At the foot of La Ramblas in Barcelona, Spain, defining the limit of the port and the perimeter of the city, there is a rather splendid statue. 60 metres (197 feet) on top of a column stands Christopher Columbus. Proudly erected there by the people of Barcelona in 1888 he stands as tall as many a man on a column, pointing with his arm outstretched to sea. Nursery rhymes, history books, and many of my American friends have had me believe most of my adult life that he “discovered” America. If you are reading this, and still believe this to be the case, I am sorry to have to tell you that it simply is not true.
Columbus did not discover, or even visit, the landmass we now call North America.
Whereas he was an accomplished sailor and navigator, and most certainly crossed the Atlantic from Europe, four times in fact, he only found some Caribbean islands, and turned south. He eventually landed in Venezuela. His legacy though is significant in that there has been a continuous flow of trans-Atlantic voyages since him. He enabled the patriation of America from Europe.
Although born in Genoa, Italy, Columbus was funded by the Spanish Monarchy, hence his journeys are commemorated in Spain. He was in fact sent to find a shorter route to the spice islands of the ‘East Indies’. He didn’t, but that’s another story.
History records that the viking explorer Leif Erikson crossed the Atlantic successfully in the 11th. Century, landing in Newfoundland, Canada. Centuries before that Chinese and Japanese explorers landed on the west coast of North America.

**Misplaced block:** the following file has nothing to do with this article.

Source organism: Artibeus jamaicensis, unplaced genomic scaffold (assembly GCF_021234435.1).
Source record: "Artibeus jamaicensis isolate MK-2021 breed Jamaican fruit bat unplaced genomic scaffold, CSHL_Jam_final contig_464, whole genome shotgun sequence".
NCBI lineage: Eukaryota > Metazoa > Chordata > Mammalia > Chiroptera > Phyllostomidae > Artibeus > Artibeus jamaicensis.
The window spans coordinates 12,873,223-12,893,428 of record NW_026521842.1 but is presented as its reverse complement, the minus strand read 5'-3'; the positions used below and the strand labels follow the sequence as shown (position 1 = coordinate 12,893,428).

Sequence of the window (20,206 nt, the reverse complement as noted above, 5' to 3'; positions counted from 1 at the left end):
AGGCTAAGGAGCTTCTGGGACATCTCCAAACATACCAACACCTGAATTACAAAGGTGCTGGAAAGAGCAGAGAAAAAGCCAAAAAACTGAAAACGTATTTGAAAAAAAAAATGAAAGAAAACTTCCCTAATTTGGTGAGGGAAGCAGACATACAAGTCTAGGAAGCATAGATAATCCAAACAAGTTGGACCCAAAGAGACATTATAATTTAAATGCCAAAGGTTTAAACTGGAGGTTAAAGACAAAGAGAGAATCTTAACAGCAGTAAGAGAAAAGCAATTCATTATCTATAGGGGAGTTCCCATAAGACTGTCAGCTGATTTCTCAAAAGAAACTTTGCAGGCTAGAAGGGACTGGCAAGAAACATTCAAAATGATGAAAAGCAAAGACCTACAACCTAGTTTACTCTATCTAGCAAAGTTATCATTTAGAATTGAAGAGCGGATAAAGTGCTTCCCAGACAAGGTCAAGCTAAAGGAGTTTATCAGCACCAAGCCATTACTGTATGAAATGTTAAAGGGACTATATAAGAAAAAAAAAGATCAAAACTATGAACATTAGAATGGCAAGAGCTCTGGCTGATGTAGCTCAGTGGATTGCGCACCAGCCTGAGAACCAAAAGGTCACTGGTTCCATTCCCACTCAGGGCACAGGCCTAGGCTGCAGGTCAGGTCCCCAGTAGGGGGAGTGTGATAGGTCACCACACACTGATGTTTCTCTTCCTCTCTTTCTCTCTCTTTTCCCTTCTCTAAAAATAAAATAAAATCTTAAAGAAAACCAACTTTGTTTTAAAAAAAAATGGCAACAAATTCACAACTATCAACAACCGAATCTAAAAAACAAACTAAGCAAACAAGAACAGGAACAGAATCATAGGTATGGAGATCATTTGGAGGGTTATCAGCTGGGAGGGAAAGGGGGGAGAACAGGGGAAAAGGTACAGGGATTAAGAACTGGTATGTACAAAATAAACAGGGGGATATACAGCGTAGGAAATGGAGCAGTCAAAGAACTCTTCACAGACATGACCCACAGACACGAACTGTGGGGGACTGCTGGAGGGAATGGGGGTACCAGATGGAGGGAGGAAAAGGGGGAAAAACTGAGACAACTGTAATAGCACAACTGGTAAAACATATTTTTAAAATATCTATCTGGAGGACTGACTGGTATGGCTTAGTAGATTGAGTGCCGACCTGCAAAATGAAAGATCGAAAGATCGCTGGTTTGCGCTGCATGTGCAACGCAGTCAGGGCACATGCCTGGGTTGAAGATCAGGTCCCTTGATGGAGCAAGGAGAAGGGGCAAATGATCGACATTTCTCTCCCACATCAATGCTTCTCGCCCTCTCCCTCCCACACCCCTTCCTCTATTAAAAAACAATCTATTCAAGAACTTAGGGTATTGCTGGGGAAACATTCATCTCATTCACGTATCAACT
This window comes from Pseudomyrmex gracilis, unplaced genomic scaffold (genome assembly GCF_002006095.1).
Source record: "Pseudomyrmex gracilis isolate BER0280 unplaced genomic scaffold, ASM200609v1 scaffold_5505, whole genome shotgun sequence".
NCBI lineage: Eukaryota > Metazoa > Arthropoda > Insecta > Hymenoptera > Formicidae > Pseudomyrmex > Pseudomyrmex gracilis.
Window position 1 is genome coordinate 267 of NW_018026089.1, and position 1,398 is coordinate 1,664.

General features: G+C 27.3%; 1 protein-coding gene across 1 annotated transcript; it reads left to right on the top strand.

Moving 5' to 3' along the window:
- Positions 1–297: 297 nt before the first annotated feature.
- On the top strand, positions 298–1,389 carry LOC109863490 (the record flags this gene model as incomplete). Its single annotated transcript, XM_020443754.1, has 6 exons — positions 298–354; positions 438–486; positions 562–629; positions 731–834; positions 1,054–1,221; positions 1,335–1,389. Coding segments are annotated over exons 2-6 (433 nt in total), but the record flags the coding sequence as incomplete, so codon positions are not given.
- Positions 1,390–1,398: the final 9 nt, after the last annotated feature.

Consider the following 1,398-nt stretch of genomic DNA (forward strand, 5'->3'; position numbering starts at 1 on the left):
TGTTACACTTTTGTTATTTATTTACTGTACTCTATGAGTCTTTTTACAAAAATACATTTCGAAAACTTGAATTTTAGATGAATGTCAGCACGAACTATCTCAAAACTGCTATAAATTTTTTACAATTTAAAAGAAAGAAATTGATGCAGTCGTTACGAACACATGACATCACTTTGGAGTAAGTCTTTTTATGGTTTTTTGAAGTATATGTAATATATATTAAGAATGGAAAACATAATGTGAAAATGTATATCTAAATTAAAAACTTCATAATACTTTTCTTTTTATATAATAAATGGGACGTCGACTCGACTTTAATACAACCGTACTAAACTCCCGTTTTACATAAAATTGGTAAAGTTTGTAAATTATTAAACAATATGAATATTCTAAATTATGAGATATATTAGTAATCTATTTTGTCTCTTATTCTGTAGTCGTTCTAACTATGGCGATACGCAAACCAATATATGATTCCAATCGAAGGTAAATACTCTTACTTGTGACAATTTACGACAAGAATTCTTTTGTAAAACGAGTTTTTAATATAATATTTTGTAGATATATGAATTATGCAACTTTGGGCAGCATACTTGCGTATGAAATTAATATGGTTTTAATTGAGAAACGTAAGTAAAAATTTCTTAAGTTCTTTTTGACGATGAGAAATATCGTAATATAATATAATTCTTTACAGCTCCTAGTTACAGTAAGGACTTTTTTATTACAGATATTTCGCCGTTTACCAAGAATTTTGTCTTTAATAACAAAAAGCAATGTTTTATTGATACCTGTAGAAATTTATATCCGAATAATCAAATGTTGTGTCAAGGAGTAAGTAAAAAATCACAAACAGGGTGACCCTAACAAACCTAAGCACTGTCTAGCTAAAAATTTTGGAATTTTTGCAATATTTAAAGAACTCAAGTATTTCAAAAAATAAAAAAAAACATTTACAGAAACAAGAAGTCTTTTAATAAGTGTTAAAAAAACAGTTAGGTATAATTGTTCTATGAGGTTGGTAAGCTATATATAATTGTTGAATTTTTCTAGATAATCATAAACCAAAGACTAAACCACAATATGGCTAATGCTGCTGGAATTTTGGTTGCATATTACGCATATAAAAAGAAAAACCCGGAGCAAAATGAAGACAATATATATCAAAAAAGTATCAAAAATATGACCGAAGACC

To find out why Columbus has been popularised as the “discoverer” of America we have to look no further back than 1776, in my view, when John Adams, Thomas Jefferson, and others published the Declaration of Independence (from the British). At the time their contemporaries thought it would be useful to rally popular support behind a ‘hero’. They could not choose John Cabot, even though he definitely crossed from Britain to land on the North American continent in 1497. He too was Italian, from Venice, (Giovanni Caboto), but was funded and supported by Henry VII, the English King. The hero had to be non-English, so Columbus was chosen. A good choice of course as USA won and Britain lost!
Barcelona, Spain over Easter 2017 was a joy for a lone traveller, football fan, and people lover. I learnt to appreciate the joy in Gaudi’s architecture, the colossal atmosphere and majesty of the Nou Camp (Barcelona FC 3, Real Sociedad 2), the side streets and lanes of the centre of the city, and the laughter in Ciutadella Park.